Remember those "devastating" cuts that the government spending reductions ordered by the sequestration process were supposed to cause? Those cuts, a White House report said, would be "deeply destructive" to "core government functions."
In a speech last year, Obama was adamant: The cuts were "not an abstraction—people will lose their jobs."
Well, person. At least if you're talking about the federal government. As Nick Gillespie noted yesterday, Government Accountability Office (GAO) report found that, amongst the 23 agencies it examined, exactly one federal employee was laid off as a result of sequestration.
As the report says in a footnote on page 51: "DOJ officials reported that one DOJ component—the U.S. Parole Commission—implemented a reduction in force of one employee to achieve partial savings required by sequestration in fiscal year 2013."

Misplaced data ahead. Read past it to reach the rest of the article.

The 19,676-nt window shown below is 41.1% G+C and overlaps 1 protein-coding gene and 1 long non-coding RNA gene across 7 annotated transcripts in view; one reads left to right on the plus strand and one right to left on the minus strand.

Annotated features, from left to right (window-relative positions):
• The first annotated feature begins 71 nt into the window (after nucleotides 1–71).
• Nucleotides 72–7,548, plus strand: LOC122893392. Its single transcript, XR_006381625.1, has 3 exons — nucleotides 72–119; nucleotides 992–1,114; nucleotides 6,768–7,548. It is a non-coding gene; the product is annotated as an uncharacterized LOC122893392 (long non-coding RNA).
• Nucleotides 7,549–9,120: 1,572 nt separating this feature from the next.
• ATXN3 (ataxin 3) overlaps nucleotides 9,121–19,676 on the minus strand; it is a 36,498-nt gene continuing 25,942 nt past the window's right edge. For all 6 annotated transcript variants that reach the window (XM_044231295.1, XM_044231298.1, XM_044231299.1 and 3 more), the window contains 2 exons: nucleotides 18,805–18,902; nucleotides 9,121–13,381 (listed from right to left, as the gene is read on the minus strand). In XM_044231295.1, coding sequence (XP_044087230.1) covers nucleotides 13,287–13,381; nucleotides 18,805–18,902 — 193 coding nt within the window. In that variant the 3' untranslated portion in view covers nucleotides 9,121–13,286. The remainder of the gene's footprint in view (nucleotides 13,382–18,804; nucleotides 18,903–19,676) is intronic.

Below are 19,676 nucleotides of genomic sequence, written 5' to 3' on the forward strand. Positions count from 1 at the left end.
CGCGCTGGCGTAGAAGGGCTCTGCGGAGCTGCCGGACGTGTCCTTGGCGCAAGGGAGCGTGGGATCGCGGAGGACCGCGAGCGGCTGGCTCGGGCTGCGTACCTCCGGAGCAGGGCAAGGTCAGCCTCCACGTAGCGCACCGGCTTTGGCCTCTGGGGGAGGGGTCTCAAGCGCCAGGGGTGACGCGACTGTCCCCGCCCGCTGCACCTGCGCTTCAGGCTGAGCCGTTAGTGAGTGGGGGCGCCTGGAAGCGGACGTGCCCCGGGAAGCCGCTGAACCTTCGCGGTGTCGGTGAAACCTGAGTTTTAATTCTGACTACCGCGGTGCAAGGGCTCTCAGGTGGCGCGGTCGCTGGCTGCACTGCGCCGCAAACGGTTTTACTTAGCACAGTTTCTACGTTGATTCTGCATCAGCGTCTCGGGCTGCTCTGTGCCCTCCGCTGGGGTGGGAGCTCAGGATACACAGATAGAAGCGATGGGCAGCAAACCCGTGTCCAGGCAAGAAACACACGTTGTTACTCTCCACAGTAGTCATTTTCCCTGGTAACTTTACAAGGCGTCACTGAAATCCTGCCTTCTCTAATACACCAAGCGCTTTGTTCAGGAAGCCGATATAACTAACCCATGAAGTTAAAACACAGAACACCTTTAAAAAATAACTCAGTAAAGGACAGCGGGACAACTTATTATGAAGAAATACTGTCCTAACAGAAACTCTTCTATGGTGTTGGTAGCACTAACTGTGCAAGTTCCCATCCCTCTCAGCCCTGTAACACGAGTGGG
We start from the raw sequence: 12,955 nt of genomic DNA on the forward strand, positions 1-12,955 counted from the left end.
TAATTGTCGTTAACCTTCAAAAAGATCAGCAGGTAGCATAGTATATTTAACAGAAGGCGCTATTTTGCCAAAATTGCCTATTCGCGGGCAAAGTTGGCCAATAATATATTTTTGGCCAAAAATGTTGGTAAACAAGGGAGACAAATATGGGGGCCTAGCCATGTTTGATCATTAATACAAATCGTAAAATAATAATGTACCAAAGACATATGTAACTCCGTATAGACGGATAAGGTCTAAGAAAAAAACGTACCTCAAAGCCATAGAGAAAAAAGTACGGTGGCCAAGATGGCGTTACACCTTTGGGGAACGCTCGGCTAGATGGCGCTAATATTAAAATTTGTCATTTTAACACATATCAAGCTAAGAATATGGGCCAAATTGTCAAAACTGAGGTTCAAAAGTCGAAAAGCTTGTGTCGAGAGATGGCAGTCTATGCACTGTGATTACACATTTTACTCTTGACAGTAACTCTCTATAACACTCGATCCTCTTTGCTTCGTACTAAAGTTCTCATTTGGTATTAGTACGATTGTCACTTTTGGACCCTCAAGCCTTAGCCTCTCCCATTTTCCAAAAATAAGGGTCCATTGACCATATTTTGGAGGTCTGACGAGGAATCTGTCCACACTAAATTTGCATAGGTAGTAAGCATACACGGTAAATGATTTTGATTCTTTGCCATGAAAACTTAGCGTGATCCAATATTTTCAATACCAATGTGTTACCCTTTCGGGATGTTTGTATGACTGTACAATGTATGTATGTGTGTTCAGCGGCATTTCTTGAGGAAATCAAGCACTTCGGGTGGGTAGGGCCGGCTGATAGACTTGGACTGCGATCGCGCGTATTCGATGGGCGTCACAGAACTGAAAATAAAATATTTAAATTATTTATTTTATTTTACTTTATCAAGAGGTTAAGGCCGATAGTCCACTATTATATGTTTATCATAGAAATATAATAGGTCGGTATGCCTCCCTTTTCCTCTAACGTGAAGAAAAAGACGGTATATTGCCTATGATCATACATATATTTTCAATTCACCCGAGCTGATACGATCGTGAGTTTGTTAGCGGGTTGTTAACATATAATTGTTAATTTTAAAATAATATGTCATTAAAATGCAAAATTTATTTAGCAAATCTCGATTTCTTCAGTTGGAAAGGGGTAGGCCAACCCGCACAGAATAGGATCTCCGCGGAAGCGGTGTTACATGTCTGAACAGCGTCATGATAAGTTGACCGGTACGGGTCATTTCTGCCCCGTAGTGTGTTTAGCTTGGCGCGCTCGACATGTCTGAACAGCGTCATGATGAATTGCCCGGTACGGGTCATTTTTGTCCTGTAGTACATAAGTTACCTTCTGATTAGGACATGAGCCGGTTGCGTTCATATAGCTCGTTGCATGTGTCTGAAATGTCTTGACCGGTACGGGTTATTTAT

A reporter from FoxNews.com asked federal officials for more information about the laid off employee, but didn't find anything.
Federal agencies did restrict employee travel, training, and overtime, and also relied on furloughs. But the GAO reports that most agencies were able to deal with the cuts to at least some extent by relying on "funding flexibilities"—basically, they shifted money around, sometimes carrying over money from previous years, and sometimes taking funds from areas deemed less important and spending them on prioritized projects and functions. Which suggests that they were probably oversized and overfunded to begin with, and could probably withstand some budget trimming.